- Facebook is trying to repair its reputational damage, pledging to shut down its facial recognition system and wipe the facial data of more than 1 bn people. (AP | Reuters | WSJ)
SIGN OF THE TIMES #2- Heading to the US of A for Christmas? You may want to start practicing meditation or consider opting for a more chemical form of stress-management therapy. A series of US flight cancellations in the run-up to the holiday season has the Financial Times asking on its front page whether a “holiday meltdown” is in the cards for US airlines. Among the concerns: Staff shortages thanks to a very tight labor market.
Things that make us go 🤮: Microsoft is taking on
WHAT’S HAPPENING TODAY-
It’s PMI day: Purchasing managers’ indexes for Egypt, Saudi Arabia and the UAE will land today, just a few minutes after we hit “send” on this morning’s issue (tap or click here to see the page). Activity in Egypt’s non-oil private sector hit a four-month low in September as output and new orders continued to contract. On the upside, firms reported a record level of confidence in upcoming business activity, while employment rose for the third consecutive month.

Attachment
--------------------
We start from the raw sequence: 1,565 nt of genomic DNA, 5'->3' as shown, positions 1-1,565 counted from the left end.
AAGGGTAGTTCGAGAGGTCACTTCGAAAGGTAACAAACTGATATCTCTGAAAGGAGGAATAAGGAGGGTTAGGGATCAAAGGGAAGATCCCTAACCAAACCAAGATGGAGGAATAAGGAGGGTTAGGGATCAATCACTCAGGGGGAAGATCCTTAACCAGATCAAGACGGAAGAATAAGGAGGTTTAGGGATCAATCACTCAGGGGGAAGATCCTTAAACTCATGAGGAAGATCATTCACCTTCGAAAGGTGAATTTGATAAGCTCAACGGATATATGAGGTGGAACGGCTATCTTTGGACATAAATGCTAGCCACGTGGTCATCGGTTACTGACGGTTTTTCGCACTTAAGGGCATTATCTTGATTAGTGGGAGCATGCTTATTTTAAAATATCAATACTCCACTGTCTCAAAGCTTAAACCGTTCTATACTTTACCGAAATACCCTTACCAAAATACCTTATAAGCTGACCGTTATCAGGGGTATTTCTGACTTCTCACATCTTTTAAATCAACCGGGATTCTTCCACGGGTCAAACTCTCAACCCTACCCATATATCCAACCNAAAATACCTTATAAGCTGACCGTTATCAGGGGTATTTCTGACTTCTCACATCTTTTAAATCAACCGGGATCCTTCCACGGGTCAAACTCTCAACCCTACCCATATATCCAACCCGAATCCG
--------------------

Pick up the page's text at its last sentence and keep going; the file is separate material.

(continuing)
The Africa Early Stage Investors Summit kicks off tonight, starting with an investor meetup sponsored by the Cairo Angels at Consoleya in Downtown Cairo. The summit will continue on Thursday and Friday with virtual sessions featuring speakers from angel networks, VC funds, accelerators, and the public sector, among others.
It’s the final day of the Egypt Energy exhibition: The three-day event will include speeches and discussions on the global energy outlook, the future of clean energy, financing green economy projects, and the future of connectivity with network management capabilities.